£15bn project won't open until next autumn at the earliest
The opening of the £15bn Crossrail scheme has been delayed by nearly a year, it was annouced today.
The central section of the route, which will be known as the Elizabeth line, had been due to open this December but Crossrail has confirmed that date has been pushed back to “autumn 2019".
In a tweet, former transport secretary Andrew Adonis called the news a "catastrophe" and accused the government and current transport Chris Grayling of trying to bury bad news.
Govt just announced, on day 39 of Parliament on holiday, that Crossrail is being delayed by a year and they have big problems with signalling & cost over-runs— Andrew Adonis (@Andrew_Adonis) 31 August 2018
This is huge story & smuggling it out on last Friday of August a classic ruse. More Grayling catastrophe
The company behind the 118km project said the schedule has been revised "to complete the final infrastructure and extensive testing required".
It said the original programme for testing has been compressed because more time was needed by contractors to complete fit-out work in the central tunnels and the development of railway systems software. Testing has started but they need more time to complete the full range of tests, it said.
Crossrail chief executive Simon Wright said: “The Elizabeth line is one of the most complex and challenging infrastructure projects ever undertaken in the UK and is now in its final stages.
“We have made huge progress with the delivery of this incredible project but we need further time to complete the testing of the new railway. We are working around the clock with our supply chain and Transport for London to complete and commission the Elizabeth line.”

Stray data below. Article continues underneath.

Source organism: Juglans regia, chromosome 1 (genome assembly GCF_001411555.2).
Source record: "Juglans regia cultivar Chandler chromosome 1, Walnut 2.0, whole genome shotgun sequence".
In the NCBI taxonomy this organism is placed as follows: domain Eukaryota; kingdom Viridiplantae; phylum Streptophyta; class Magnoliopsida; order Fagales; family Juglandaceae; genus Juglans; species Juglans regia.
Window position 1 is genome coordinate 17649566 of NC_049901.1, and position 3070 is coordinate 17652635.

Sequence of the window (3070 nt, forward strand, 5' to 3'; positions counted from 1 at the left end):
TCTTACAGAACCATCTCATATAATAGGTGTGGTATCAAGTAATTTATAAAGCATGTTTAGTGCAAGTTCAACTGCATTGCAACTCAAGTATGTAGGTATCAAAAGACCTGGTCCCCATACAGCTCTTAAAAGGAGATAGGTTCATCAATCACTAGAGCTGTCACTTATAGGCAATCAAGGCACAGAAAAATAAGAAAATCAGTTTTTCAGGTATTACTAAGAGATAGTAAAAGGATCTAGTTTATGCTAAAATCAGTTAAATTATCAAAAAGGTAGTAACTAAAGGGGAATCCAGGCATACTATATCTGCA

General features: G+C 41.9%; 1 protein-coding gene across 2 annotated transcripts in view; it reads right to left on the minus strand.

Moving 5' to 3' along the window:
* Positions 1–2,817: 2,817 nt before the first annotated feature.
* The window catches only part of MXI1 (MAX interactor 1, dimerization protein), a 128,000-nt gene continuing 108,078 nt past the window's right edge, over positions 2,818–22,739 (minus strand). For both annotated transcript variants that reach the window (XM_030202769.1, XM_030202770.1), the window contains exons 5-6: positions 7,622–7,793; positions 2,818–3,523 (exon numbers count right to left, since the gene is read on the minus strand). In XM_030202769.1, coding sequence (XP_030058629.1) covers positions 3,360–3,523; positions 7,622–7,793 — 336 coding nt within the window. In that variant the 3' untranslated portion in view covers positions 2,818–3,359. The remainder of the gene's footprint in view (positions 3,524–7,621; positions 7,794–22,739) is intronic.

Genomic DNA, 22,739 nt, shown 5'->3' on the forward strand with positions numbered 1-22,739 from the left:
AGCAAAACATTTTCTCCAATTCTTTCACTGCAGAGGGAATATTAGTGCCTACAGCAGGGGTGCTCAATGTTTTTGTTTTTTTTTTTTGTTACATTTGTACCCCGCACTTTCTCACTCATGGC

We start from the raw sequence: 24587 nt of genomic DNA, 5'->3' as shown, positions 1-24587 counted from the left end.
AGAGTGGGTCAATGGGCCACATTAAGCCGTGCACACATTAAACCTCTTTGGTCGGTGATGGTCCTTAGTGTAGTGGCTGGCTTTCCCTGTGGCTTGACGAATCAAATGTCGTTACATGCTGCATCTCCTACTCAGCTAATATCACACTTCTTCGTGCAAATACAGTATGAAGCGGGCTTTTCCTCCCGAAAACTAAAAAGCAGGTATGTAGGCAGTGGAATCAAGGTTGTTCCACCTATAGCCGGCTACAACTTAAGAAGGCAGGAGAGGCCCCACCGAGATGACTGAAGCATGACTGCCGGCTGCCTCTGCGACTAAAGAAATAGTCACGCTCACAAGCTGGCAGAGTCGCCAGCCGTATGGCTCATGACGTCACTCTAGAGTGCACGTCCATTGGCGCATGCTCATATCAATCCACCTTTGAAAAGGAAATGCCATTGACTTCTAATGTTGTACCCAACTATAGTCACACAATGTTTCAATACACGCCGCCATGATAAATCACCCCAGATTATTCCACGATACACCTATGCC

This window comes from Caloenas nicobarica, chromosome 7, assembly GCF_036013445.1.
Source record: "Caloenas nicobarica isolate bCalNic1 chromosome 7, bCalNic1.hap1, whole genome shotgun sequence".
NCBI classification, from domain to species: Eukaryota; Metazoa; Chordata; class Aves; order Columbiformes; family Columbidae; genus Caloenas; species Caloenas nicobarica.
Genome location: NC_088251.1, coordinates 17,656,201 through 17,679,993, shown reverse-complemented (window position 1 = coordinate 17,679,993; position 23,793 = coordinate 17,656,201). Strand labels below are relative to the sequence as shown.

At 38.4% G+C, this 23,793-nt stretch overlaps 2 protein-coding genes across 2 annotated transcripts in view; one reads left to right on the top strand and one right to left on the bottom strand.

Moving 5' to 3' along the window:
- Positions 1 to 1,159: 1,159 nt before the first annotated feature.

The focus remains on opening the full Elizabeth line, from Reading and Heathrow in the west to Shenfield and Abbey Wood in the east, as soon after the central tunnels open as possible, he added.
In July, the Infrastructure and Projects Authority revealed the project was looking at a cost or schedule overrun if “significant issues” were not addressed.
In its 2018 Annual Report, the IPA gave Crossrail an amber delivery confidence assessment – the first time the project has received a rating below a green category in the report’s six-year existence.
According to the IPA, an amber rating means “successful delivery appears feasible but significant issues already exist, requiring management attention. These appear resolvable at this stage and, if addressed promptly, should not present a cost/schedule overrun”.
At the time - just over a month ago - the Department for Transport (DfT) said Crossrail was still confident of hitting its deadline, but added: “The project is now over 90% complete and is entering its final stages. Cost and schedule pressures are increasing. The department, as well as Transport for London (with the assurance of the project representatives) have increased governance to closely monitor progress.”
Meanwhile, the cost to finish the project also skyrocketed, with an annual update on Crossrail from transport minister Jo Johnson revealing the DfT and TfL had agreed to the new £15.4bn funding figure. Last year the figure was expected to be £14.8bn.
When the central section of the Elizabeth line opens in autumn 2019, the railway will initially operate as three separate services: Paddington (Elizabeth line station) to Abbey Wood via central London, Paddington (mainline station) to Heathrow (Terminals 2, 3 and 4) and Liverpool Street (mainline station) to Shenfield. It is expected to be used by 200m passengers a year.
Architects working on the scheme include John McAslan & Partners at Bond Street, Foster & Partners at Canary Wharf, Wilkinson Eyre at Liverpool Street, BDP at Whitechapel, Hawkins Brown at Tottenham Court Road, Aedas at Farringdon, Allies & Morrison at Custom House, Pascall & Watson which is working on 13 stations, Bennetts which is working on outer London stations, and Weston Williamson at Paddington and Woolwich. PLP designed a £120m office block over the Farringdon Crossrail station.